It is interesting to see how the proposals for compulsory ID are unfolding. On the one hand, the point is made that there were only a tiny handful of cases which it might have prevented at the last election; on the other, it is advocated as a measure to prevent the possibility of widespread fraud at a future election. Other countries (and Northern Ireland within the UK) already require it, so what are the problems?
Not Everyone has ID
I used to be at a church in Morecambe, which is quite an economically deprived area. Local agencies regularly encountered people who found engaging with local services very challenging. Applying for what they were entitled to was a big hurdle - due to physical or mental health issues, lack of confidence with literacy, or just a suspicion of authorities, forms and institutions. No doubt quite a lot of them weren't even registered to vote at all, but even if they were (it is a simple form) getting additional ID would be a challenge.
Clergy have to ID people for weddings and also for DBS checks, and sometimes it was quite difficult for people to get the required documents required, so they will need something else for voting. I remember trying to do a DBS for someone who was married with kids, had lived at their address for some time, but they never had a need for a passport or driving licence. We had to scour through bills and other official correspondence to get the right combination of current paperwork even to do a DBS ID check.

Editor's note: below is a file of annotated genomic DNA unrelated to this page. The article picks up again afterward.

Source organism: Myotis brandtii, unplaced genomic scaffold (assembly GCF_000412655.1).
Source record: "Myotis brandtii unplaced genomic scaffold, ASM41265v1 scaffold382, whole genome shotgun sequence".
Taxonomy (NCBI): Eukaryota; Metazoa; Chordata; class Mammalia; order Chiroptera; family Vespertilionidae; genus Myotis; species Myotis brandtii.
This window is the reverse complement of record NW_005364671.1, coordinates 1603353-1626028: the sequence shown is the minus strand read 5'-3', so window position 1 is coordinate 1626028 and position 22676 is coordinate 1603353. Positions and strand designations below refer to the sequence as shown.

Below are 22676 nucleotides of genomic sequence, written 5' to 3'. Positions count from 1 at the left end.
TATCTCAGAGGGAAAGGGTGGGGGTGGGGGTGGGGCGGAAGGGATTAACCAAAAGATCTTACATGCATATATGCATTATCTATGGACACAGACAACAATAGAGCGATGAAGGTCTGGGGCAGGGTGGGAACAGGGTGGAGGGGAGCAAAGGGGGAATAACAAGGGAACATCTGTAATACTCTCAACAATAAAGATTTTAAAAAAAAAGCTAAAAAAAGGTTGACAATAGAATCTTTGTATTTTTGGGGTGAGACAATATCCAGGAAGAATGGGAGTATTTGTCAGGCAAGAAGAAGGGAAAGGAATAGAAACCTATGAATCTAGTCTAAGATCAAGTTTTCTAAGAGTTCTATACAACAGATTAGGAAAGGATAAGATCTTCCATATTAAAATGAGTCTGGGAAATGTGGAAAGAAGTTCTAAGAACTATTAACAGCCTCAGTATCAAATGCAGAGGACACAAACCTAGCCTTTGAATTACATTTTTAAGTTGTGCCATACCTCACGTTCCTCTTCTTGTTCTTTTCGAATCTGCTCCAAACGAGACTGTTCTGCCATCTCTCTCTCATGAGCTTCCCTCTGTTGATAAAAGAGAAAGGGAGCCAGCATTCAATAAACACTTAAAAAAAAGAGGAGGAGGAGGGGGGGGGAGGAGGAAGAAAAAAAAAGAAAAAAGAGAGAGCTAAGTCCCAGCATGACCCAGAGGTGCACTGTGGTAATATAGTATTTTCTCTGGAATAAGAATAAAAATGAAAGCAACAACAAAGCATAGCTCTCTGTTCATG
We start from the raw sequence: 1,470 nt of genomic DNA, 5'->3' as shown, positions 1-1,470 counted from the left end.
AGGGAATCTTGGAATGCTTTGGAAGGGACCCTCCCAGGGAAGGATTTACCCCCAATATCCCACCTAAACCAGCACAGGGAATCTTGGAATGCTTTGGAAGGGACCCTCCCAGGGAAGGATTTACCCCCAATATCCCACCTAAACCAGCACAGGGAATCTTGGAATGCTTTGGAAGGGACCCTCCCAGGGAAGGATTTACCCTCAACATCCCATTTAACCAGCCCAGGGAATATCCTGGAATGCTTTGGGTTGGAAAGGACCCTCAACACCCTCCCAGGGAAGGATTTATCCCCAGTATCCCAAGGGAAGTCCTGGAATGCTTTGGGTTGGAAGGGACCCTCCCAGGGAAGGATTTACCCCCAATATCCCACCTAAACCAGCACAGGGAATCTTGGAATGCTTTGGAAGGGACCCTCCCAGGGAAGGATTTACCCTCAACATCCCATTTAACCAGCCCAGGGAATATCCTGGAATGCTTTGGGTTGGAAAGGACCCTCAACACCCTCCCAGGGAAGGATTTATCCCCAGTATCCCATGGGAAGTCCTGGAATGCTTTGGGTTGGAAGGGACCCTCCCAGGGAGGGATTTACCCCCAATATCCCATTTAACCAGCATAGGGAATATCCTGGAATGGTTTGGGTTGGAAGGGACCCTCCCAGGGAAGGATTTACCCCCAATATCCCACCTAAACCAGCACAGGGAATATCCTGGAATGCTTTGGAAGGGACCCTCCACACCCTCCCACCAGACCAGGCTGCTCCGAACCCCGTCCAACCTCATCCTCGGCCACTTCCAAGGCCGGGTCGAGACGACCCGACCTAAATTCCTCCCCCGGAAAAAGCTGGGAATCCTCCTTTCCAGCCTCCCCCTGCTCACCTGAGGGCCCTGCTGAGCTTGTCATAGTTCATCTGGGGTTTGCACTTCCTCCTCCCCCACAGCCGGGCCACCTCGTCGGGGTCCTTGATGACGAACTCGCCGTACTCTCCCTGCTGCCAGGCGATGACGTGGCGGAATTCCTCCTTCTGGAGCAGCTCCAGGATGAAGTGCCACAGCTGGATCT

The Cost of ID
The cheapest way to get a UK adult passport is online (which means someone needs access to that). Charities (and the library) in Morecambe provided that for people with none, but inevitably it only benefitted people who were aware of the facility and willing to use it. The cost of the cheapest passport is £75-50. Driving licences are cheaper (and even free for a change of details) but driving costs considerably more!
If an ID card of some kind is to be introduced which can serve as voter ID, the process needs to be simple and free if it isn't going to discriminate against people struggling with money - let alone the challenges I mentioned previously. The Northern Ireland card is free, so that sets a precedent. The potential difficulty there is that free schemes can be harder to secure that ones which involve payment and generate an audit trail.
The Electoral Reform Society estimates that the voter ID proposals could cost up to £20 million to implement, and could affect up to 11 million potential voters. Even if those are exaggerated figures, the impact is highly likely to be significant.
The Impact on Voting Trends
One of the key points made by opponents of the voter ID proposals is that Labour tends to be stronger with precisely the people most likely to be disenfranchised by such a system. There were comparable allegations made in the United States about it favouring Republicans. Even if it were unwitting, the proposal is likely to favour Conservative voting at an election.
Any proposal that is likely to reduce voter numbers is unwelcome; if it favours certain political interests, it is profoundly unjust.